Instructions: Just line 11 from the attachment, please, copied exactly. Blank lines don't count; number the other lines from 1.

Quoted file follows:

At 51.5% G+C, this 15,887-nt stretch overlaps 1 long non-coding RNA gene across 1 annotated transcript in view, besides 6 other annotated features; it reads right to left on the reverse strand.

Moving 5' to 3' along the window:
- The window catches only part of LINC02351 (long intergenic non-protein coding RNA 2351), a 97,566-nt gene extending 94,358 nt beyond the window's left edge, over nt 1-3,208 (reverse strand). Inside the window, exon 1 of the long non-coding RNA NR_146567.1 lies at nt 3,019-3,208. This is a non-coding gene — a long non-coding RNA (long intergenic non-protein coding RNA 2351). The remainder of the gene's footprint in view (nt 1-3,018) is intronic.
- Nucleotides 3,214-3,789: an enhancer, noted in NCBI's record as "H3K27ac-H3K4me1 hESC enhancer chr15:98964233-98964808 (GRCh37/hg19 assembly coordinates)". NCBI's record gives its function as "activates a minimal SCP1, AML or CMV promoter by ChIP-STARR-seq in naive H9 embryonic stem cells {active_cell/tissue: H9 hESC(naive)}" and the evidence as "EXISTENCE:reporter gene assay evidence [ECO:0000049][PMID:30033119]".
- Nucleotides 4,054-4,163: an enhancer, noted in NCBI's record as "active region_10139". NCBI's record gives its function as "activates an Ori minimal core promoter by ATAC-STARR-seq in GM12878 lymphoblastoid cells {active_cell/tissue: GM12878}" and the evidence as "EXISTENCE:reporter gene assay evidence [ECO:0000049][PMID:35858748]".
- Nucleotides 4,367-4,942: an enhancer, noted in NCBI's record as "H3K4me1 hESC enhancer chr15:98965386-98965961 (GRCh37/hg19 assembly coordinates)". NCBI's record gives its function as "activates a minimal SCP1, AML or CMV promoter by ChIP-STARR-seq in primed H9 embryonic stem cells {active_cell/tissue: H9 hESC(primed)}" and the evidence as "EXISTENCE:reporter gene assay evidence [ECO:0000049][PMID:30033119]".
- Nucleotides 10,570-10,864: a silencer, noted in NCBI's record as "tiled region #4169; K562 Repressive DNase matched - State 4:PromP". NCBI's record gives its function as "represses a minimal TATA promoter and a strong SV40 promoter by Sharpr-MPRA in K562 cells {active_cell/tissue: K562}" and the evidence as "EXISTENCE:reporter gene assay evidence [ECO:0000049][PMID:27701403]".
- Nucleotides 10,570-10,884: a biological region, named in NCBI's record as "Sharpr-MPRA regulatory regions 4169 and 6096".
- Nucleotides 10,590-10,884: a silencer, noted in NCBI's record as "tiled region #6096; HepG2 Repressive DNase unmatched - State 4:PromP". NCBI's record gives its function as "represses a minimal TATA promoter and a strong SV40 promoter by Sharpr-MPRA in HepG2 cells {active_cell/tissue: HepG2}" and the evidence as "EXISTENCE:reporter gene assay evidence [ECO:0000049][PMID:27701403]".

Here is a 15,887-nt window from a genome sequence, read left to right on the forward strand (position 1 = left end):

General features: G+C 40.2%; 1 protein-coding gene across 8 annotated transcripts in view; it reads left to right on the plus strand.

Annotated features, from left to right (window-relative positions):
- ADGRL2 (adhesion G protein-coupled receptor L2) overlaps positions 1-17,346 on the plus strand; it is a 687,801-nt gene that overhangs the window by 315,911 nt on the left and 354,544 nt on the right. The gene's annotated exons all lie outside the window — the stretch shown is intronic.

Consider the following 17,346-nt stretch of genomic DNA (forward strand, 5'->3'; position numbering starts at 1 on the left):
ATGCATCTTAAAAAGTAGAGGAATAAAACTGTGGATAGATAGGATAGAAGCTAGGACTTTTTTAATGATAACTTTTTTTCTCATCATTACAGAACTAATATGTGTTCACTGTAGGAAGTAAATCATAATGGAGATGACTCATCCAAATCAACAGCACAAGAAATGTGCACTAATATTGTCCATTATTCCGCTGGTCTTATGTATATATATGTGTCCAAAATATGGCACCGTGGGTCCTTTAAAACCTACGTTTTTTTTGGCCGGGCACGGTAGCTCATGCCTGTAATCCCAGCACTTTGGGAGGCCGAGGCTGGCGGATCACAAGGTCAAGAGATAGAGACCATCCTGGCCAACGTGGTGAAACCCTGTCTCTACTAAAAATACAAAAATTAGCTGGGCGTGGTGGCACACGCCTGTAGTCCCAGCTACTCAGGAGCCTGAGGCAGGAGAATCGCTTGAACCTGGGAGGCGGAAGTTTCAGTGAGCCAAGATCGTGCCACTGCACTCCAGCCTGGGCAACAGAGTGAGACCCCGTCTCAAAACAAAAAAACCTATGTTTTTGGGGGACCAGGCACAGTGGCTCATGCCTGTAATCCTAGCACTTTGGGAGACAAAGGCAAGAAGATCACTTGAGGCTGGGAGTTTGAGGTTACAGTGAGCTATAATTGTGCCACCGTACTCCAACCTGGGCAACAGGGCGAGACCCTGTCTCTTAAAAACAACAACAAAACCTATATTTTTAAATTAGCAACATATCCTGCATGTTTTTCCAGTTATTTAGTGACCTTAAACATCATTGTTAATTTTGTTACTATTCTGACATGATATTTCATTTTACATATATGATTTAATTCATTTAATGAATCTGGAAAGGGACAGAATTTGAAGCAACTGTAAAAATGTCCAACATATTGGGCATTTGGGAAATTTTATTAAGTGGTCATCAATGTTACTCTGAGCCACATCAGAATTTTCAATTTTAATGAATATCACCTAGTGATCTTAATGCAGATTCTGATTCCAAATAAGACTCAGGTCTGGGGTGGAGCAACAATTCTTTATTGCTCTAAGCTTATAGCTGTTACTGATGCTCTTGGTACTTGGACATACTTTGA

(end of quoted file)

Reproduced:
General features: G+C 40.2%; 1 protein-coding gene across 8 annotated transcripts in view; it reads left to right on the plus strand.